SEI is running a pilot program to improve its administrative and operational platform for advisors, with a full launch planned for the first quarter of 2013.
“We are significantly upgrading the functionality and the capabilities of the administrative and operational platform,” Steve Onofrio, managing director at SEI, told AdvisorOne on Tuesday.
The SEI Wealth Platform brand encompasses the firm’s current investment platform, administrative and operational platform, and the practice management platform, Onofrio (left) said.
What’s unique about SEI’s platform, Onofrio said, is that they are integrating a full custodial solution with their current technology. “It’s different in the industry because all of the solutions available to independent advisors today don’t have an integrated custody platform as well,” he said. Typically, advisors use independent software and specialized subsystems that they interface to a custodial system. The enhanced SEI Wealth Platform will have integrated portfolio management and rebalancing systems, an automated fee system, and will produce performance reporting statements. “What this allows is free-flowing information between all these systems,” Onofrio added. “It then enables the advisor to spend more time with clients and building the business.”
Another benefit of the platform, Onofrio said, is that it reduces the amount of resources an advisor needs, such as people to process transactions on their end, as well as additional software, not to mention the time it takes to learn, implement and upgrade various systems. “They don’t have to spend the money to buy additional subsystems. They don’t have to spend the time or money to integrate them.”
Information flows automatically, Onofrio said, and assets are identified in one database, as opposed to in the portfolio management system and the custodial system, forcing advisors to import data back and forth as needed. “Our system doesn’t require that at all. Nobody has to manually import it, do the modeling, do the trades, and then export the trades back to the custodian for execution.” In addition to savings in time and money, Onofrio also points to savings in frustration, as the single database will prevent information from getting “out of sync” between an advisor’s records and the custodian’s.
The platform has fully unified, household capabilities, as opposed to taking an account-based approach. Onofrio calls the platform “household-centric or model-centric.”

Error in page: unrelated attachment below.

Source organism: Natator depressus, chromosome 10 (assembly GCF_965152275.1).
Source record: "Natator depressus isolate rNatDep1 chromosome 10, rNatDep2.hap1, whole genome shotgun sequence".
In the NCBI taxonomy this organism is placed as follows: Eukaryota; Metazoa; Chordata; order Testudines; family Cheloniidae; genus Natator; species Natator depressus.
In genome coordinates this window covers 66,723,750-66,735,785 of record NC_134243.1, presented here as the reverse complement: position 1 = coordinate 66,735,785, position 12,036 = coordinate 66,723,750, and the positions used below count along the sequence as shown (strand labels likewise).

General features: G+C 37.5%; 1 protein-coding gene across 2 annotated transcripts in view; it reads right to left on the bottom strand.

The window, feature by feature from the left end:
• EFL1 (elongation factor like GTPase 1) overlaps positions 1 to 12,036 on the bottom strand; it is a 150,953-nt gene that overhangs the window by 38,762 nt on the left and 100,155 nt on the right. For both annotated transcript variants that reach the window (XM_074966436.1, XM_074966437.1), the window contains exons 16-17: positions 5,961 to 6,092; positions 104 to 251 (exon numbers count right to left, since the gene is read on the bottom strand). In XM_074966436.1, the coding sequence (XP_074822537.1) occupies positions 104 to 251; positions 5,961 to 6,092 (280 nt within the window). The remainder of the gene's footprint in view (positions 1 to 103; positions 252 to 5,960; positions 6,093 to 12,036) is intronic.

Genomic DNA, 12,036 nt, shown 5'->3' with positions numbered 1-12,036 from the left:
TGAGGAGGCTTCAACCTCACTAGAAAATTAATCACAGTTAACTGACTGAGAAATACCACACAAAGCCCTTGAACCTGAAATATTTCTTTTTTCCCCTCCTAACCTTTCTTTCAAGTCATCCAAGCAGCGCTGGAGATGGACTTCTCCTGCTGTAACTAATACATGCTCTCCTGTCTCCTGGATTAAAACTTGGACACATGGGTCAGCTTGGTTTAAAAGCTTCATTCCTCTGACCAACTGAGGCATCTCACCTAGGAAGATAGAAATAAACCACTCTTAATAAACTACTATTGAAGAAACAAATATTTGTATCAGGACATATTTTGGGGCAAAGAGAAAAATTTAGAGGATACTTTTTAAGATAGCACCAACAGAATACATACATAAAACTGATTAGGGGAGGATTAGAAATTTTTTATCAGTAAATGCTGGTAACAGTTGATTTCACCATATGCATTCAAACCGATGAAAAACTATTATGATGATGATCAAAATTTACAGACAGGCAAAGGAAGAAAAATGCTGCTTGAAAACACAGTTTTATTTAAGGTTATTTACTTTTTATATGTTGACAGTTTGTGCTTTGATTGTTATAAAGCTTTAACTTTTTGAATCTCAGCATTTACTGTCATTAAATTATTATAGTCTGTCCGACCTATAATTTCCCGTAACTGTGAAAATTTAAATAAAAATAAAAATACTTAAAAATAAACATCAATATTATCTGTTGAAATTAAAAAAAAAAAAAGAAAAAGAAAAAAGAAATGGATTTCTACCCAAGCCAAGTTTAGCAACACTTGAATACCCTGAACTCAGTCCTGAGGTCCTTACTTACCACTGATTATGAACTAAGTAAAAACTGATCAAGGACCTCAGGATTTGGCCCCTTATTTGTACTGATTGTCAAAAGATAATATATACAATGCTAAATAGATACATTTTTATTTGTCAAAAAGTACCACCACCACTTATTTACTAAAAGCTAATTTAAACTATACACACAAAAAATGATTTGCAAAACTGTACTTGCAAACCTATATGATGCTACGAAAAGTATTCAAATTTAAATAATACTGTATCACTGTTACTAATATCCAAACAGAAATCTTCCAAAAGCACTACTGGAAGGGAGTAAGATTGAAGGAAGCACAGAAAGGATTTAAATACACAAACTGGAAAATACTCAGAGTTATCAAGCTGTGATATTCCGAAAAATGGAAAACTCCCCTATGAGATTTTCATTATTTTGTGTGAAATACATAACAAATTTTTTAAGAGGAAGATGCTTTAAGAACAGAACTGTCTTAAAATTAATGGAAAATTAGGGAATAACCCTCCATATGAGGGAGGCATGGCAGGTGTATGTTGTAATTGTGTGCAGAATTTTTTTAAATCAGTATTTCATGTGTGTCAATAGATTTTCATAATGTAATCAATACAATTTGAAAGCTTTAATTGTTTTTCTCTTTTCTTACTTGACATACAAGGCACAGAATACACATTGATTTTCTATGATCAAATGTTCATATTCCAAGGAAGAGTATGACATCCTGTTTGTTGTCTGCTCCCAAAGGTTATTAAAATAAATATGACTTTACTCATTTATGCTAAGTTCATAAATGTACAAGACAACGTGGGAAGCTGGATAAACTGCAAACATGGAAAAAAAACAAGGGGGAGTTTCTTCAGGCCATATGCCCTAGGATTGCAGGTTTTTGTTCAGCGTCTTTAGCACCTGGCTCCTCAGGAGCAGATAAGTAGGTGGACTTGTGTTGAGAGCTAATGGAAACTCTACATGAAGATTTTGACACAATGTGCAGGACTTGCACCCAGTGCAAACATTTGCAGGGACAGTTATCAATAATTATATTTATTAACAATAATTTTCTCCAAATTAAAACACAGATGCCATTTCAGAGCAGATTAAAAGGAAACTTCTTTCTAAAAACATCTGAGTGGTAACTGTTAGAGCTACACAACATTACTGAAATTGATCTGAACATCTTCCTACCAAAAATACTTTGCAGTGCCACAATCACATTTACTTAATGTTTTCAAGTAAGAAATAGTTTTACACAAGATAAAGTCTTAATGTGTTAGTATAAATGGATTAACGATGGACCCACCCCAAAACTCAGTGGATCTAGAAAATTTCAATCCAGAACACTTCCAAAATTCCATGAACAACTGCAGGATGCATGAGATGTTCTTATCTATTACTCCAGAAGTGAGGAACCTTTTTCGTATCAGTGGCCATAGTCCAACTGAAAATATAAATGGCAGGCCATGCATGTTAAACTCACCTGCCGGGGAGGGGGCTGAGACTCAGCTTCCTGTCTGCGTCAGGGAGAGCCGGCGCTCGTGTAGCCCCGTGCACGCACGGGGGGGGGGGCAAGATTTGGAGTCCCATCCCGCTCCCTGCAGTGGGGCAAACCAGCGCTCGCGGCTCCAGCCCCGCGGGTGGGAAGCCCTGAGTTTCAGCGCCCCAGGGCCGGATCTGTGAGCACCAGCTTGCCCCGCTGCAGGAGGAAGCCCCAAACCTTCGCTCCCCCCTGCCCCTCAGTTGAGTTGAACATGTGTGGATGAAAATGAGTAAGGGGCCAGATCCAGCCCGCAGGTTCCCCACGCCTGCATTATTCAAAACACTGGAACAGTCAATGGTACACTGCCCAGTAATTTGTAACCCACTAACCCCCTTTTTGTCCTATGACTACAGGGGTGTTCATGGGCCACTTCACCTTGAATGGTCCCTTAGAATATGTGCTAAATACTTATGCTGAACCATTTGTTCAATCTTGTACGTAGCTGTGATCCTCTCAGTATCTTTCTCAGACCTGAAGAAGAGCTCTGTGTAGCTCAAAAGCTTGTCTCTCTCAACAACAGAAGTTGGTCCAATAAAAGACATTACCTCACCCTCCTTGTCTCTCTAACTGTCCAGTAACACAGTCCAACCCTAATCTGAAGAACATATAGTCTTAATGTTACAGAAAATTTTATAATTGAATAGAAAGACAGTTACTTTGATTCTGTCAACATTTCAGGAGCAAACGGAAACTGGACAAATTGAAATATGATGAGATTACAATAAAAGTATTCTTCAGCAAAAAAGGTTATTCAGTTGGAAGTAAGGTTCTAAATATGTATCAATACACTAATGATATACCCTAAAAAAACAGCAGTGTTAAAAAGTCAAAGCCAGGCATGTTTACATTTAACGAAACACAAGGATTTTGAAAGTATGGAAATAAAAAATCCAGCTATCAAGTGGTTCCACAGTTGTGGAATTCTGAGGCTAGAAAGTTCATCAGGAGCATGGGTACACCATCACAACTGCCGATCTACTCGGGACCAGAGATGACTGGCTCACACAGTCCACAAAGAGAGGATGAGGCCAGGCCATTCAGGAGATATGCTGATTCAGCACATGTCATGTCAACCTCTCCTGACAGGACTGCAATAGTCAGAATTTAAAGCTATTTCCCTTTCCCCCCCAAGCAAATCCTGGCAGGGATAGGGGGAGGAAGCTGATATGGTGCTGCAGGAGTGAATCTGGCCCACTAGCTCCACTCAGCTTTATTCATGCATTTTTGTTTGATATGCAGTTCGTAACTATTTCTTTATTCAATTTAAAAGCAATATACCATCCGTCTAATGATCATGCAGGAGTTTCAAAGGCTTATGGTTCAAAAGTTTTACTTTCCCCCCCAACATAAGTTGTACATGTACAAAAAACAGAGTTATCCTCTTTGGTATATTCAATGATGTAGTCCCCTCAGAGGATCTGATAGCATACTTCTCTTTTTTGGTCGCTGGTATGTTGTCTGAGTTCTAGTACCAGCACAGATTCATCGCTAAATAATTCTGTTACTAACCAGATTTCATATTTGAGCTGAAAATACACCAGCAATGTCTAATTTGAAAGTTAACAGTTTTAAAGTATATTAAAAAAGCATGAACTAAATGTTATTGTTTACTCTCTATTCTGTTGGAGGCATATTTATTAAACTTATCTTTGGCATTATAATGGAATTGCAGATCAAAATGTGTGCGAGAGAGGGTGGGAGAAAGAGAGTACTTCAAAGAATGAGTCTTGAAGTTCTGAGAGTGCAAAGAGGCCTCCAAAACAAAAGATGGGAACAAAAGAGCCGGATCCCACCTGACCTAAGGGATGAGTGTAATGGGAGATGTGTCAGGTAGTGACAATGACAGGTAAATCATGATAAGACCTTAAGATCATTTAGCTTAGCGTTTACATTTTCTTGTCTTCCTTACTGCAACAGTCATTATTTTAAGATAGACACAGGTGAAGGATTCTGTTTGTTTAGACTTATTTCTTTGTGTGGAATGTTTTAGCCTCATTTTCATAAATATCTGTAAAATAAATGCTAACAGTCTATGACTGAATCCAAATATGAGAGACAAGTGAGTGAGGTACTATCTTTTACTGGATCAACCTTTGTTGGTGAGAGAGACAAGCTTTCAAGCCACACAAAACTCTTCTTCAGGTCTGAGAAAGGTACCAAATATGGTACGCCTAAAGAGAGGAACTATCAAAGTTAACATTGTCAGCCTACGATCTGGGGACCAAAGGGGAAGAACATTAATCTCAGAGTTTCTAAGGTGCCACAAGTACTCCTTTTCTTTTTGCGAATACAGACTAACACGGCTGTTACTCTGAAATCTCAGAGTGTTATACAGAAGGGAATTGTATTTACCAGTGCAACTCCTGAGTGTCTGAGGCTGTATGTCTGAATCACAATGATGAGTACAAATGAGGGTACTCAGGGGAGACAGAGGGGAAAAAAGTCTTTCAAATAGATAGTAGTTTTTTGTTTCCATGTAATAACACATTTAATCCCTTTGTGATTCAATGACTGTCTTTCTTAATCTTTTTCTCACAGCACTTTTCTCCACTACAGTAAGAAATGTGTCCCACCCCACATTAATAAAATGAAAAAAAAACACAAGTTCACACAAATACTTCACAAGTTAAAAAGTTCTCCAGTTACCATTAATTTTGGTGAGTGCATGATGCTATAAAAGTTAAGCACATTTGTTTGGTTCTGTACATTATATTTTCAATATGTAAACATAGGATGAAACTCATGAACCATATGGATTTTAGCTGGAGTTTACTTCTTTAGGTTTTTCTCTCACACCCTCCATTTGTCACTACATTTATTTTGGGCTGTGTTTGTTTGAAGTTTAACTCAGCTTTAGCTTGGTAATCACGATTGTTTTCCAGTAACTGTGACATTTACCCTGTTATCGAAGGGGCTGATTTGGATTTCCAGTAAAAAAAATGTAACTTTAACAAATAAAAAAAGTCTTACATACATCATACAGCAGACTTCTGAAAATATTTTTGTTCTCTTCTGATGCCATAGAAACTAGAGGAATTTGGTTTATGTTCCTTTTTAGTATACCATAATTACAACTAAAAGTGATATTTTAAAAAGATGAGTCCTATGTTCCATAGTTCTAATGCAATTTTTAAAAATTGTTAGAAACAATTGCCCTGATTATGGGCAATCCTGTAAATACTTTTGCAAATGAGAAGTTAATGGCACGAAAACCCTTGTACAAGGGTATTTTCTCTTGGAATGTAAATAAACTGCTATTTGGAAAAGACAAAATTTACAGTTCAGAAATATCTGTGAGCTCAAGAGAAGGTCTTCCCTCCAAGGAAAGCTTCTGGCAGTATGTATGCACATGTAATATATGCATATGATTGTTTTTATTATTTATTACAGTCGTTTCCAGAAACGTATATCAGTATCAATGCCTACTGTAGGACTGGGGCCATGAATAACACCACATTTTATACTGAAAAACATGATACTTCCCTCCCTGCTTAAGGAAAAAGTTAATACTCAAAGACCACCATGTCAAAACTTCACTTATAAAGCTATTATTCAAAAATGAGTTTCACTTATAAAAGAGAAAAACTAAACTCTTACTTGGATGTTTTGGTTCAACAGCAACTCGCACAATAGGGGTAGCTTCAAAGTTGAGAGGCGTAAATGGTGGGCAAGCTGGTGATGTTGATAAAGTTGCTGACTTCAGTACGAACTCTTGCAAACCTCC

“We accommodate non-SEI assets for our larger advisors. The new offering will also enable us to be a full custodian, so we’ll be able to and will custody any asset that we can receive an independent price or value for. It’s really an integrated and streamlined technology, with open investment architecture.”
The platform was initially launched in the United Kingdom, where is has been operating for six years and has 17 clients “up and running,” Onofrio said. “There was a huge need over in the United Kingdom. They didn’t have any systems over there, so their technology for advisors was well behind ours.”
After adapting the platform for the U.S. tax environment, SEI started transitioning advisors to the platform in 2012.
“We used that time to build out our infrastructure here, meaning we had to retrain some of the people here. We had to define our service environment, the transition solution for bringing them from the current system to the new system, and then all of the training that’s required for our advisors—not that there’s a lot of training, but training for the new system.”
As of September 2011, the platform supports 83 mutual fund-only advisors. In the first week of July, SEI will add five large, complex, high-volume advisors to the new platform. “We want to make sure that the client experience is defined properly for our advisors,” Onofrio said.
The firm will begin transitioning more advisors to the platform at the end of the year, and Onofrio expects the entire client base will be upgraded to the new system gradually over the first quarter of 2013. “We have a line of clients who want to get on this system,” Onofrio added.
Feedback from advisors who are using the platform currently has been positive. “They all like it,” Onofrio said. “It has unified managed household capability, which is a big advantage for them today. They like its streamlined nature. It has workflow management within it.”
Onofrio noted that the firm will “really start to focus on functionality once we get these larger, complex advisors on the system.” The advisors on the system now work with mutual funds only, and with SEI mutual funds at that, so the full extent of the system’s capabilities are untested. ”When we put non-SEI assets on unified managed household and then do the automated rebalancing on it, that’ll be a big advantage for a lot of people.”